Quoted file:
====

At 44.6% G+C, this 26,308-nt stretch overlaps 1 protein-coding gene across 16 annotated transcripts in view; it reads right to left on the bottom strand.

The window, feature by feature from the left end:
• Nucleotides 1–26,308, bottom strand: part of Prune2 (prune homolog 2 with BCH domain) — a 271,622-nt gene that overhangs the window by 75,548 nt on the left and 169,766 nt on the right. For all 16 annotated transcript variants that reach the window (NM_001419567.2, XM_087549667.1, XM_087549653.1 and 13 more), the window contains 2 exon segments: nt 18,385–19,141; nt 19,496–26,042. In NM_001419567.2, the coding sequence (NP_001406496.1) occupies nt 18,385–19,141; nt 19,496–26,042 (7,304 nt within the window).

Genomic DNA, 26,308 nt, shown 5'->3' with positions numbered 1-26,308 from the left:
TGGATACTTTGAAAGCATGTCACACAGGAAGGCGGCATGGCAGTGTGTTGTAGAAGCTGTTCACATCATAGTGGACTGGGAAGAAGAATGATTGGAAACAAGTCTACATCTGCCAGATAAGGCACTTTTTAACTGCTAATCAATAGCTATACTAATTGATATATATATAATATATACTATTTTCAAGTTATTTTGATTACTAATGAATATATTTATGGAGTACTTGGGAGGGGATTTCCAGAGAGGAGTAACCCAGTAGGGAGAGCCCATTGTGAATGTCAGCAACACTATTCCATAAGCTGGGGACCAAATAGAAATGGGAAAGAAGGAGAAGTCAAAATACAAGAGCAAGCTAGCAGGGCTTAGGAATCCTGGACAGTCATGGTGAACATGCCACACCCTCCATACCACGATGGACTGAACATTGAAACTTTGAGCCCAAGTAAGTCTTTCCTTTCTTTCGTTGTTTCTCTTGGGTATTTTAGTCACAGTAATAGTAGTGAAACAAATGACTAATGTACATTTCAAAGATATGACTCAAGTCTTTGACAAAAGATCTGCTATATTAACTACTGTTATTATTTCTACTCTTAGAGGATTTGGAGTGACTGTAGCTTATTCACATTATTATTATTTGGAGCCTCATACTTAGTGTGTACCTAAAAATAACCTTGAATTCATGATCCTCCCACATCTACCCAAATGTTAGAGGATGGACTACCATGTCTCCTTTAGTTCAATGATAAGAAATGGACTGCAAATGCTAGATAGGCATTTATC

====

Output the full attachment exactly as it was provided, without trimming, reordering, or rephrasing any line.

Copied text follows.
At 44.6% G+C, this 26,308-nt stretch overlaps 1 protein-coding gene across 16 annotated transcripts in view; it reads right to left on the bottom strand.

The window, feature by feature from the left end:
• Nucleotides 1–26,308, bottom strand: part of Prune2 (prune homolog 2 with BCH domain) — a 271,622-nt gene that overhangs the window by 75,548 nt on the left and 169,766 nt on the right. For all 16 annotated transcript variants that reach the window (NM_001419567.2, XM_087549667.1, XM_087549653.1 and 13 more), the window contains 2 exon segments: nt 18,385–19,141; nt 19,496–26,042. In NM_001419567.2, the coding sequence (NP_001406496.1) occupies nt 18,385–19,141; nt 19,496–26,042 (7,304 nt within the window).

Genomic DNA, 26,308 nt, shown 5'->3' with positions numbered 1-26,308 from the left:
TGGATACTTTGAAAGCATGTCACACAGGAAGGCGGCATGGCAGTGTGTTGTAGAAGCTGTTCACATCATAGTGGACTGGGAAGAAGAATGATTGGAAACAAGTCTACATCTGCCAGATAAGGCACTTTTTAACTGCTAATCAATAGCTATACTAATTGATATATATATAATATATACTATTTTCAAGTTATTTTGATTACTAATGAATATATTTATGGAGTACTTGGGAGGGGATTTCCAGAGAGGAGTAACCCAGTAGGGAGAGCCCATTGTGAATGTCAGCAACACTATTCCATAAGCTGGGGACCAAATAGAAATGGGAAAGAAGGAGAAGTCAAAATACAAGAGCAAGCTAGCAGGGCTTAGGAATCCTGGACAGTCATGGTGAACATGCCACACCCTCCATACCACGATGGACTGAACATTGAAACTTTGAGCCCAAGTAAGTCTTTCCTTTCTTTCGTTGTTTCTCTTGGGTATTTTAGTCACAGTAATAGTAGTGAAACAAATGACTAATGTACATTTCAAAGATATGACTCAAGTCTTTGACAAAAGATCTGCTATATTAACTACTGTTATTATTTCTACTCTTAGAGGATTTGGAGTGACTGTAGCTTATTCACATTATTATTATTTGGAGCCTCATACTTAGTGTGTACCTAAAAATAACCTTGAATTCATGATCCTCCCACATCTACCCAAATGTTAGAGGATGGACTACCATGTCTCCTTTAGTTCAATGATAAGAAATGGACTGCAAATGCTAGATAGGCATTTATC